Ford Foundation President Darren Walker has had yet another star turn, this time in an adoring profile on 60 Minutes.
As much about his life story as his theory of philanthropy, it reminded us that Walker has, indeed, led an amazing life, rising up from rural poverty in Texas, where he literally lived in a shack. That has, surprisingly, not led him to embrace America as a haven of opportunity but rather to question its capacity to play that role. Still, even for those of us who differ with him on his criticisms of philanthropy and its alleged links to fundamental economic injustice, there is reason to applaud some of Walker’s work–in particular his lead role in helping Detroit work through municipal bankruptcy.
But the specific approach to philanthropy for which Walker was lauded on 60 Minutes deserves greater scrutiny. In the teeth of the COVID pandemic, Walker led the Ford Foundation to borrow, via bonds, against its $13 billion endowment–to make more funds available for struggling nonprofits of all kinds. An important question about this went unasked, however. Why not just increase the Foundation’s grantmaking from its available endowment? The answer is important. Spending at a higher rate, over time, leads that endowment–long detached from the philanthropic vision of Henry Ford II–toward slow decline and even toward closing its doors.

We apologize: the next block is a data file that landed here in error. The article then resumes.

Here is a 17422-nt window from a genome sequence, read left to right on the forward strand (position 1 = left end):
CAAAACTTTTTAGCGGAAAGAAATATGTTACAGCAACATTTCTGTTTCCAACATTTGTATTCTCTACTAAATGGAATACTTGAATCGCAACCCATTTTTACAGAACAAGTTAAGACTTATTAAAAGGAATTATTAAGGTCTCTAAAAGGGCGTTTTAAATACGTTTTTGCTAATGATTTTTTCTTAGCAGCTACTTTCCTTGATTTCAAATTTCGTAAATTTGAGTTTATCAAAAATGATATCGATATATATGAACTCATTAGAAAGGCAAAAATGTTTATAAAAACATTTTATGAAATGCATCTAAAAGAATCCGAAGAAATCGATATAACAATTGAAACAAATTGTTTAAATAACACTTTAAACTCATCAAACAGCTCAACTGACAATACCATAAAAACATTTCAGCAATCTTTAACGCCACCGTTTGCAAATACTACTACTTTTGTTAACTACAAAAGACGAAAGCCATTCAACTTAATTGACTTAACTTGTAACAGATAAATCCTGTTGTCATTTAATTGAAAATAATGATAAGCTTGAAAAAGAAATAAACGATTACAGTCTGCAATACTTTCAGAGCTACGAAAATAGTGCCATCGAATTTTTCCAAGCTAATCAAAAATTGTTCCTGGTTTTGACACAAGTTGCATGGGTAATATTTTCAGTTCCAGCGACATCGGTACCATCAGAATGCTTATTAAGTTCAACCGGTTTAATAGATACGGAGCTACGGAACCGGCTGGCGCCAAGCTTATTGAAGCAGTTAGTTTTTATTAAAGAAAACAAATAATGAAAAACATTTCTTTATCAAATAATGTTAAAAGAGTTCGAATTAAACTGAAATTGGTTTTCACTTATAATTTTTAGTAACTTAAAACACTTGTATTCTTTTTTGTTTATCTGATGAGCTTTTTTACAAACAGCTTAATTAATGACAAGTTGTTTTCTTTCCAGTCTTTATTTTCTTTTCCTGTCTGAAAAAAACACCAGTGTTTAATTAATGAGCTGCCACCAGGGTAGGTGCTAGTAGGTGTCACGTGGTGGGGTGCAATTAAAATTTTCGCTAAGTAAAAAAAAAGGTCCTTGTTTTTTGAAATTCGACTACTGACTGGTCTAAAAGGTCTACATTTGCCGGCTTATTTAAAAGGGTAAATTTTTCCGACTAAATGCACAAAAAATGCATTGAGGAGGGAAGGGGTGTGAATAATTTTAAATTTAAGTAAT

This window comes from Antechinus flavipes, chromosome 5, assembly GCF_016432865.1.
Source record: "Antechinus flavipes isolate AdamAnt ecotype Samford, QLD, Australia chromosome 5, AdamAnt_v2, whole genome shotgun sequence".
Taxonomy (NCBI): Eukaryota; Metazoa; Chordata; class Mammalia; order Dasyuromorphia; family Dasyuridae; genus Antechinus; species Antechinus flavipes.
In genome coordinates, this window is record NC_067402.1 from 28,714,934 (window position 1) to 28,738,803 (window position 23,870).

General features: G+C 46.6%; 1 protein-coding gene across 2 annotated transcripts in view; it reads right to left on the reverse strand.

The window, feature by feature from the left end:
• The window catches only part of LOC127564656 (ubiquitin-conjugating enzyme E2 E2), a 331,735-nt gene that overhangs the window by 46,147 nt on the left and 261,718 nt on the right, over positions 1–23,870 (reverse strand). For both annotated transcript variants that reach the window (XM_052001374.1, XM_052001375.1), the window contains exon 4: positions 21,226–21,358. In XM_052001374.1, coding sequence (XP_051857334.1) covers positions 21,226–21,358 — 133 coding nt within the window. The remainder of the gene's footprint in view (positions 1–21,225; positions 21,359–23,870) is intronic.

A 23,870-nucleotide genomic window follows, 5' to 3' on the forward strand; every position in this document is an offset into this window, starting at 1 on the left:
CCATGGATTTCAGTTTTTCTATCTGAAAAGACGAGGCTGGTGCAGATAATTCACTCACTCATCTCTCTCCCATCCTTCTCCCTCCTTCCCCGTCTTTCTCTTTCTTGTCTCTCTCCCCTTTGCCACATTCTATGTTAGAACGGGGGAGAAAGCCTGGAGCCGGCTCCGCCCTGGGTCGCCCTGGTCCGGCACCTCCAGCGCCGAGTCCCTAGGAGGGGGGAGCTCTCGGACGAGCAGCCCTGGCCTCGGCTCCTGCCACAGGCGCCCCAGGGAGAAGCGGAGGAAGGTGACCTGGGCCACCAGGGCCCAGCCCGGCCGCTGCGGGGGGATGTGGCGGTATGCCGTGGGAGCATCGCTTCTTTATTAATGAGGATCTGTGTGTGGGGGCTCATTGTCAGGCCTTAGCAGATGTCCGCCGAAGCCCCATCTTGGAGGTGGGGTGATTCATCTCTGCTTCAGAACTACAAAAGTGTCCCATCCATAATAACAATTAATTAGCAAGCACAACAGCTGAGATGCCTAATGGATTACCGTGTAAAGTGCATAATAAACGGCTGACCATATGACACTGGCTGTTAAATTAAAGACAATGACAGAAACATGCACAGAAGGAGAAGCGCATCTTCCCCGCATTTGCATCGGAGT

Borrowing, at a time of record-low interest rates, helps Ford spend more at the same time it preserves both its principal–and its perpetuity. Thus is preserved a major American institution accountable only to its self-perpetuating board of directors (which includes Walker himself).
Unasked, as well, was a question as to which specific grants Walker believes will reduce economic injustice in the U.S.–and how that would actually come to pass. Indeed, were it to have adopted its traditional skepticism, 60 Minutes might have inquired whether Walker’s own $1 million salary (which was duly noted) can be justified in the context of inequality, or whether Ford might make many more millions available for that project by selling its midtown Manhattan headquarters building–and renting space in a disadvantaged neighborhood.
Darren Walker is, in many ways, a great American story. He exudes a sunny optimism even as he laments our current state. But it does him no favor not to ask him hard questions.